The sauce for this creamy, luscious fettuccine recipe has ONE INGREDIENT but it also has plenty of bright, fresh veggies to keep you from feeling too guilty to enjoy it.
I love pasta, and not just in a carbaholic kind of way, although that is swell too. Pasta is the most fun and creative food ever invented. Each shape has a specific sauce it’s meant to be with, and the shapes themselves *wow*! There are a million of them and some of the names are hysterical like this one:
So named because it looks like the Pope’s hat.
Can you imagine having a hat so spectacular that a pasta shape is dedicated to it? Now that’s a bad ass hat.
Pasta generally fits into one of these categories:
This category includes pasta like angel hair and spaghetti. These shapes go well with light sauces like pesto, thin marinara, and aglio and olio (garlic and olive oil). These simple sauces won’t weigh down the pasta.
Ribbons like linguini and fettuccine rank a richer cream based sauce like Alfredo and the larger ribbons like pappardelle and tagliatelle can handle rich, meaty sauces like a ragu.
Anything like tubes (rigatoni, penne, macaroni), shells, and spirals. These are the most versatile and work in soups, salads, casseroles. They either have holes or deep ridges to hold creamy or hearty sauces and texturally stand up to small pieces of protein and vegetables.
Alphabeto and stellete (stars!) are great in broth based soups like Italian Wedding Soup or work as a salad like orzo and acini de pepe (grains of pepper)
Include ravioli, tortellini and pope’s hat!. We can argue later over glass of prosecco about whether manicotti and cannelloni should be in this category or in long/tubes.
Bite size chunky shapes like farfalle (bow ties), ruote (wheels), sorprese (bells), and cavatappi work well with hearty sauce and bite size vegetables, proteins and cheese in a pasta salad or this Pesto Cavatappi.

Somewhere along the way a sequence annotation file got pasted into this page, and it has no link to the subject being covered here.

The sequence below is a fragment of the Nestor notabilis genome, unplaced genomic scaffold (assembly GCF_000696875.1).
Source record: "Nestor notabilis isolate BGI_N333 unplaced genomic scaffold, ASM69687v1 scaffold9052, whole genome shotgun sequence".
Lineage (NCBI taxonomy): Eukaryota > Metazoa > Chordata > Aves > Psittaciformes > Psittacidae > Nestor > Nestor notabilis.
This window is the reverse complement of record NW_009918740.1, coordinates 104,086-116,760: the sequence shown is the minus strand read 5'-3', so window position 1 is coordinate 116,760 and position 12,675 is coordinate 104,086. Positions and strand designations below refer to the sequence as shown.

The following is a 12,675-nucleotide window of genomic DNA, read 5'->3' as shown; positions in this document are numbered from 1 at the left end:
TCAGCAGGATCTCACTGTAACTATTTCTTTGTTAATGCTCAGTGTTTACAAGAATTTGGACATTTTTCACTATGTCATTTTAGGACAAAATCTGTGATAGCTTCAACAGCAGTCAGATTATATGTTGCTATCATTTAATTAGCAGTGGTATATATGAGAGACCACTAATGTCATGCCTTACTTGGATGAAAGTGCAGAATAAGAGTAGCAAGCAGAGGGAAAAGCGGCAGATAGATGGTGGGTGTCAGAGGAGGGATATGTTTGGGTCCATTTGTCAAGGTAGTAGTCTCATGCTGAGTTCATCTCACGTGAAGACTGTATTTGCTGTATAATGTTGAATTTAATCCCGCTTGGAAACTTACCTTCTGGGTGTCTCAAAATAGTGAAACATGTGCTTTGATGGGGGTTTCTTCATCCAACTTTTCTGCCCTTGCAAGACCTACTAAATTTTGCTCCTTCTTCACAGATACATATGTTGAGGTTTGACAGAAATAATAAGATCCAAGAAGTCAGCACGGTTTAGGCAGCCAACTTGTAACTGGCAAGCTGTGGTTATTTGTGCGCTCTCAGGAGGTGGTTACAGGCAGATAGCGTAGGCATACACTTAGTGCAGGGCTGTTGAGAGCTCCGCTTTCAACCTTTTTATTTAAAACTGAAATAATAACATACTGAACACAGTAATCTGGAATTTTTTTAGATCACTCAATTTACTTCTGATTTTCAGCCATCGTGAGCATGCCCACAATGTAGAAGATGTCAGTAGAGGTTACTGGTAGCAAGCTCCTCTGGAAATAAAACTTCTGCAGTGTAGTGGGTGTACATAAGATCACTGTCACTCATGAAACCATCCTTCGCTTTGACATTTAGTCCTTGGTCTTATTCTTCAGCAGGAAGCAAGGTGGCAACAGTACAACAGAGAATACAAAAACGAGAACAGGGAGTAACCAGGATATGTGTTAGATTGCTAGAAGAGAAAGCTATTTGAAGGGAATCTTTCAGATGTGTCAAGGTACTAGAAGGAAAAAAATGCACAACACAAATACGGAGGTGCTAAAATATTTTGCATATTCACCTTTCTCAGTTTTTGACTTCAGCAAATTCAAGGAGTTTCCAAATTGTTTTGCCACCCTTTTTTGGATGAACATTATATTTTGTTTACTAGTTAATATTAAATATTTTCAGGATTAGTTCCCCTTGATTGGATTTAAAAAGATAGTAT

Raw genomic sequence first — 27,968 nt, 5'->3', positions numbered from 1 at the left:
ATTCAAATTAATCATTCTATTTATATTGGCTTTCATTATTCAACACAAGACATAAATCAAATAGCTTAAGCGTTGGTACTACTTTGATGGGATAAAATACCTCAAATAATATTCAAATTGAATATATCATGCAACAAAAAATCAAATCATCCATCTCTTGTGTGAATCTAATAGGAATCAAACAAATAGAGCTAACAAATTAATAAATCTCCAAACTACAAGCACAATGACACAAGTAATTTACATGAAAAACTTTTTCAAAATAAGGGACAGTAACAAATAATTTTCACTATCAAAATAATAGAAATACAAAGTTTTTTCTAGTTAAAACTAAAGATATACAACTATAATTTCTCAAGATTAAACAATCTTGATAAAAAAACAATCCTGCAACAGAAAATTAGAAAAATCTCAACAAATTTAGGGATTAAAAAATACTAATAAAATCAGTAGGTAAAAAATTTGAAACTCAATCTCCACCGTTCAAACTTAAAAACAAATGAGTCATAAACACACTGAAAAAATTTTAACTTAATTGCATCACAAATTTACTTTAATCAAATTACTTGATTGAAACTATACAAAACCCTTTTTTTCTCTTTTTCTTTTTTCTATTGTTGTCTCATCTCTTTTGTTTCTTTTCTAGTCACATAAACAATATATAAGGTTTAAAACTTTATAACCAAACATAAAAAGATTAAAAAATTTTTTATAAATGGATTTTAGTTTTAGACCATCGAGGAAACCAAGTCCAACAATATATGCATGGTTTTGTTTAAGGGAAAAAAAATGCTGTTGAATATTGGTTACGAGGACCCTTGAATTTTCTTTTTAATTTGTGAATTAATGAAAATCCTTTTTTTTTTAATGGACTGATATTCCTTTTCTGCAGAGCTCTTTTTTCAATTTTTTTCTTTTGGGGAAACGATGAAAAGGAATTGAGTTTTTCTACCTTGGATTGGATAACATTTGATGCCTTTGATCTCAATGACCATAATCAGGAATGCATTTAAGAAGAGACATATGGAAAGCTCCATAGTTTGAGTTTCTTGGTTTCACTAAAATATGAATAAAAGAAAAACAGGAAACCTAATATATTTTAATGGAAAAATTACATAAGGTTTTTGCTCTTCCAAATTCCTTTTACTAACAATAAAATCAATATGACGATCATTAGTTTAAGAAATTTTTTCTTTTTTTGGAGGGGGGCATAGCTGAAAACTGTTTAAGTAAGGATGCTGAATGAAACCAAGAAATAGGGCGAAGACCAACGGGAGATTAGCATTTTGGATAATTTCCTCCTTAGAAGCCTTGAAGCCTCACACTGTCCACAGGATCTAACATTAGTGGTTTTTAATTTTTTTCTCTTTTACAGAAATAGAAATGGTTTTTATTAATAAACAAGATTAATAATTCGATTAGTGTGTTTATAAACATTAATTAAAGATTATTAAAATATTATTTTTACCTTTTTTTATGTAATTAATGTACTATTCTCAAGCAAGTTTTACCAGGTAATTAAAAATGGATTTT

And each one can come in multiple sizes like spaghettinin, spaghetti and spaghettoni. Spaghetti alla chitarra – square spaghetti!
All this is to explain why I chose fettuccine to go with this one ingredient (!) creamy sauce and why I used a mandolin to shave the vegetables paper thin. Well, that and because it’s the fastest pasta on the planet. Hey Giovanni, more prosecco over here!
- 8 ounces fettuccine
- 2 containers Boursin
- 1 medium to large zucchini
- 1 red bell pepper
- 1 carrot
- Optional: after pasta is finished top with fresh ground pepper, fresh herbs, freshly grated parmesan
- Cook fettuccine according to package directions.
- While it cooks, use a mandoline or v-slicer to shave the vegetable into paper thin ribbons. Put them in a colander in the sink.
- Drain the cooked pasta into the colander over the vegetables.
- Return pasta and vegetables to the pot but don't turn the burner back on.
- Stir in cheese until melted and pasta is evenly coated and creamy. You might need to add a little water or milk to loosen the sauce.